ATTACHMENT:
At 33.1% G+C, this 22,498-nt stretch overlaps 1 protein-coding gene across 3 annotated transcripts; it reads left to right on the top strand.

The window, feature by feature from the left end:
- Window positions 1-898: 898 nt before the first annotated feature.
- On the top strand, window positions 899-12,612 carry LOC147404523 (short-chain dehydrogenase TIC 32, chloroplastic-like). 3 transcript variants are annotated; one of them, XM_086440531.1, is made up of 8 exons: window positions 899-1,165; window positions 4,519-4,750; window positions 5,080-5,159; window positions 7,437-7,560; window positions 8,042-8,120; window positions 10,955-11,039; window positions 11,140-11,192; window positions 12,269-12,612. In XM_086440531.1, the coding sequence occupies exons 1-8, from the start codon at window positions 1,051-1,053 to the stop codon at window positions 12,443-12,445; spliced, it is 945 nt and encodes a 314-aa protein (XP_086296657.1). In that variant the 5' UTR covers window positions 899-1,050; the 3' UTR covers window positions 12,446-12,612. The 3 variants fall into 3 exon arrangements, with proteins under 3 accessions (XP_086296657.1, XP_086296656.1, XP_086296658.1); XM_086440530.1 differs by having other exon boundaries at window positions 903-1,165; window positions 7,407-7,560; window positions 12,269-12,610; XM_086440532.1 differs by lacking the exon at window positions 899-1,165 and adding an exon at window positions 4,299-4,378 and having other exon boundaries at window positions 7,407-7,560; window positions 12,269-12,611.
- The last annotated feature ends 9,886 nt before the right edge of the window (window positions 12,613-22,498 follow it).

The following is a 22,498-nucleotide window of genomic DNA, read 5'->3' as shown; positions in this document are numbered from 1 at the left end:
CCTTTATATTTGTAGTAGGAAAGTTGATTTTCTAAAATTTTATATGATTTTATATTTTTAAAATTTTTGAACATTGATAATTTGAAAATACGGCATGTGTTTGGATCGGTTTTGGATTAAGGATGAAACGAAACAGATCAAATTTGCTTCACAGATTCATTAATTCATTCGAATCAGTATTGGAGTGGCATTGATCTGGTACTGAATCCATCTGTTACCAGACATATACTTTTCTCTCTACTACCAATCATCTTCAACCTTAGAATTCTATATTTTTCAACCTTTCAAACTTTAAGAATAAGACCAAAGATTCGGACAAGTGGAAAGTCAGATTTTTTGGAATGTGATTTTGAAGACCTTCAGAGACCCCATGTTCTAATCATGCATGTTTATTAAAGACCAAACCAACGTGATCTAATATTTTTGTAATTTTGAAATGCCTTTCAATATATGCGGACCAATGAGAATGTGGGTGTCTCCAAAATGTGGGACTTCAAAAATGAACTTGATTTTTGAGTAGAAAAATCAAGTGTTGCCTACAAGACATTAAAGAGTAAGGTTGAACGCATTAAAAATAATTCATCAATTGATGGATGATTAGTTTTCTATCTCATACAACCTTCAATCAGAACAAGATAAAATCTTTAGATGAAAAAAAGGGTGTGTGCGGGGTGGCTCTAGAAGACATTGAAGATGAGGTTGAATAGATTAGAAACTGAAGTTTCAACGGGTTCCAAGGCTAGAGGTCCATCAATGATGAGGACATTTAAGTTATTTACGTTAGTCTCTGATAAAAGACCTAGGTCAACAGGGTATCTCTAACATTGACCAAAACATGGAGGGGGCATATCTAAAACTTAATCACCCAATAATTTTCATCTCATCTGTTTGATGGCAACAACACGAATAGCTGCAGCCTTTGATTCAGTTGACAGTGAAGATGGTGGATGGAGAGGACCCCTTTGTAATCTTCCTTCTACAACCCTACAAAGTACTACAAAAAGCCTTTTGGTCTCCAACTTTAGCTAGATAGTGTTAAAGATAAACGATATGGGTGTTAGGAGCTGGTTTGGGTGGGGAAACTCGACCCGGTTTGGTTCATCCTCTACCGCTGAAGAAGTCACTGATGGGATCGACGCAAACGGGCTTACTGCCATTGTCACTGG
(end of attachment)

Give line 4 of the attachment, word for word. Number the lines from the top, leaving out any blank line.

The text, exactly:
- On the top strand, window positions 899-12,612 carry LOC147404523 (short-chain dehydrogenase TIC 32, chloroplastic-like). 3 transcript variants are annotated; one of them, XM_086440531.1, is made up of 8 exons: window positions 899-1,165; window positions 4,519-4,750; window positions 5,080-5,159; window positions 7,437-7,560; window positions 8,042-8,120; window positions 10,955-11,039; window positions 11,140-11,192; window positions 12,269-12,612. In XM_086440531.1, the coding sequence occupies exons 1-8, from the start codon at window positions 1,051-1,053 to the stop codon at window positions 12,443-12,445; spliced, it is 945 nt and encodes a 314-aa protein (XP_086296657.1). In that variant the 5' UTR covers window positions 899-1,050; the 3' UTR covers window positions 12,446-12,612. The 3 variants fall into 3 exon arrangements, with proteins under 3 accessions (XP_086296657.1, XP_086296656.1, XP_086296658.1); XM_086440530.1 differs by having other exon boundaries at window positions 903-1,165; window positions 7,407-7,560; window positions 12,269-12,610; XM_086440532.1 differs by lacking the exon at window positions 899-1,165 and adding an exon at window positions 4,299-4,378 and having other exon boundaries at window positions 7,407-7,560; window positions 12,269-12,611.